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  1. #11
    fotch's Avatar
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    Sounds like you hobby is computer code and your looking for things to do with it. What ever floats your boat I guess, have fun.
    Items for sale or trade at www.Camera35.com

  2. #12
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    What happens when you knock over your first litre of dektol on the keyboard??



    Sorry, carry on.

  3. #13
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    You can get keyboards as cheap as dektol.

    I'd like to have the computer control my enlarger and keep printing notes, etc.. I don't do f-stop method, and avoid microsoft software dependency or proprietary databases when I can. I just don't have time do cobble something together.

  4. #14
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    Quote Originally Posted by jseidl View Post
    I wanted to include some kind of exposure meter as I have seen in the trialux as well. As I don’t understand how to code, and know even less about electronics, I am a little stuck here. Does anyone here know of a light sensor that can be used for this kind of thing, that comes with a USB connector to read in the values to the computer? Has to be really cheap though


    http://www.vernier.com/products/sensors/ls-bta/

  5. #15
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    Quote Originally Posted by jseidl View Post
    No, but neither does any other stop clock AFAIK. Or to quote myself from the post above: "With the program you'd still have to do all the thinking - meaning you decide on the sequence and times yourself."
    Please, before getting all carried away with this project, go here: http://www.rhdesigns.co.uk/darkroom/...fessional.html

    Many of us use them and love them. There is not heavy math involved and it does mostly what you're asking for.
    Stop worrying about grain, resolution, sharpness, and everything else that doesn't have a damn thing to do with substance.

    http://www.flickr.com/kediwah

  6. #16
    Ian Grant's Avatar
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    This seems quite different to the RH Designs products and could offer vastly greater potential.

    I already use a small pair of programs Wlab/Dlab for my film processing and this can control the more sophisticated JOBO's, i really just use it as a tool to calculate dev time & temperature changes as well as storing some data, a notebook wood work as well but I like the timer function.

    The ability to store information about each print using the program here might be very useful to many.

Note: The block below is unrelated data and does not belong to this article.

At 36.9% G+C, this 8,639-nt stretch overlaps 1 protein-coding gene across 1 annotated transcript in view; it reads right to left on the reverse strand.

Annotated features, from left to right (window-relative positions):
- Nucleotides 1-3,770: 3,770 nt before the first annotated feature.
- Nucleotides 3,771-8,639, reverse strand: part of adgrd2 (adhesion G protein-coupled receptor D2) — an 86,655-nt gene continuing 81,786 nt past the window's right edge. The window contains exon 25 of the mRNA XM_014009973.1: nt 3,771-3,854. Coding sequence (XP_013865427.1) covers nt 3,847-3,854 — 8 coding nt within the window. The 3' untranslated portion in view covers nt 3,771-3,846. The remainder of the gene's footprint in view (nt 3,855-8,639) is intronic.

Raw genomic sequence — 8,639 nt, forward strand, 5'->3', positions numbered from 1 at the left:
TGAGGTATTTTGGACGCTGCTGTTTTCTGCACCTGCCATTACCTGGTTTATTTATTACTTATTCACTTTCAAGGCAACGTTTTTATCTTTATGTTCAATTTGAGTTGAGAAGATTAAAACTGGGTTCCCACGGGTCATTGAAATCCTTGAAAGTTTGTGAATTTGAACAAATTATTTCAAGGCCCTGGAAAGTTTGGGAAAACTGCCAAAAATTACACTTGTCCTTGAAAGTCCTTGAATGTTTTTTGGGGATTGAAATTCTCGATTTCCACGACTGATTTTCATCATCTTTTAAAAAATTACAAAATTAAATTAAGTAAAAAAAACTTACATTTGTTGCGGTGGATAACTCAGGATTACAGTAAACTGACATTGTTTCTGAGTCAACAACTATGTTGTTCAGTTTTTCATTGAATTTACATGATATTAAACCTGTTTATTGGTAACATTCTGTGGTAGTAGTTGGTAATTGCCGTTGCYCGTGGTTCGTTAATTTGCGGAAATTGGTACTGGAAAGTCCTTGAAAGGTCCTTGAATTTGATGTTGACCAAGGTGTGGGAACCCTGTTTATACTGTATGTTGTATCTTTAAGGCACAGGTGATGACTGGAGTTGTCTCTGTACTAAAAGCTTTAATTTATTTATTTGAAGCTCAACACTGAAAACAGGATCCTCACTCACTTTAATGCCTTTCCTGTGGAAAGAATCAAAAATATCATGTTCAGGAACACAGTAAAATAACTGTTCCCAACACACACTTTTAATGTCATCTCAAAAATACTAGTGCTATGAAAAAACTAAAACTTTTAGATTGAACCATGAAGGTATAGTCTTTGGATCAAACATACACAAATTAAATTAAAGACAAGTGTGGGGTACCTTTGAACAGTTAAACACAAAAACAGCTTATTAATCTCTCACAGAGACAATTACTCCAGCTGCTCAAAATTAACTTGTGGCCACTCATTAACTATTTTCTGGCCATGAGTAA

Ian

  7. #17
    clayne's Avatar
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    First rule of Darkroom club is there is no Darkroom club.
    Second rule of Darkroom club is the computer belongs outside the darkroom.
    Stop worrying about grain, resolution, sharpness, and everything else that doesn't have a damn thing to do with substance.

    http://www.flickr.com/kediwah

  8. #18

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    Whatever you need to do to familiarize yourself with the process, do it. Geek out brother and good luck with both the coding and the photos. I think it's an awesome way to maximise on your passions. At some point though, you'll be able to feel your way around printing with HAL ;-)

  9. #19

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    Not sure why my last post from yesterday had to be approved by a moderator and never showed up here. Trying to repost below.

    ------
    Ian: That's great! However it is not really straightforward to install. You need to install .Net Framework 4.5 and SQL Express as a prerequisite. Then you need to run a SQL script to set up the DB and the tables. As you mentioned long time experience with Access, I guess it's pretty easy for you. I hope to find time to write up a short installation guide and manual in the next week. Then I'll provide you with a download link via PN. I guess you'll do a dry run first without the relay board? Then I'll leave that pat out in the docs.

    dslater: Thanks for sharing your method! I guess keeping it straight forward is the way to go if you get enough darkroom time to get "the feeling". I read "Way beyond monochrome" as it was widely recommended throughout many forums. I don't have the experience yet to judge what technique will be my way of working. For now, that book is my "bible" and I try to follow it where I can. Maybe over time I'll find my own style of working. The idea with the program was foremost to free my brain from the routine stuff and focus more on visualizing / working on the print content.

  10. #20

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    Regarding the RHD Stopclocks: If I could have afforded one, I'd probably never started the project. See my first post specifically mentioning them. Still would additionally use the computer to take notes and store them for later reference. The metronome and process timer for the paper is just a side benefit.

    Regarding MS software: I'd rather use non proprietary software myself. However as I work in an MS dominated environment, learning C# was the obvious choice.

    Regarding not using a computer in the darkroom at all: I totally understand this position and respect that opinion. My dad is the same with not using sat navigation at all, but only relying on paper maps (and my mom as the navigator). After 40 years behind the wheel, he probably reaches his destination better than I would ever be able to even with a navigation system.

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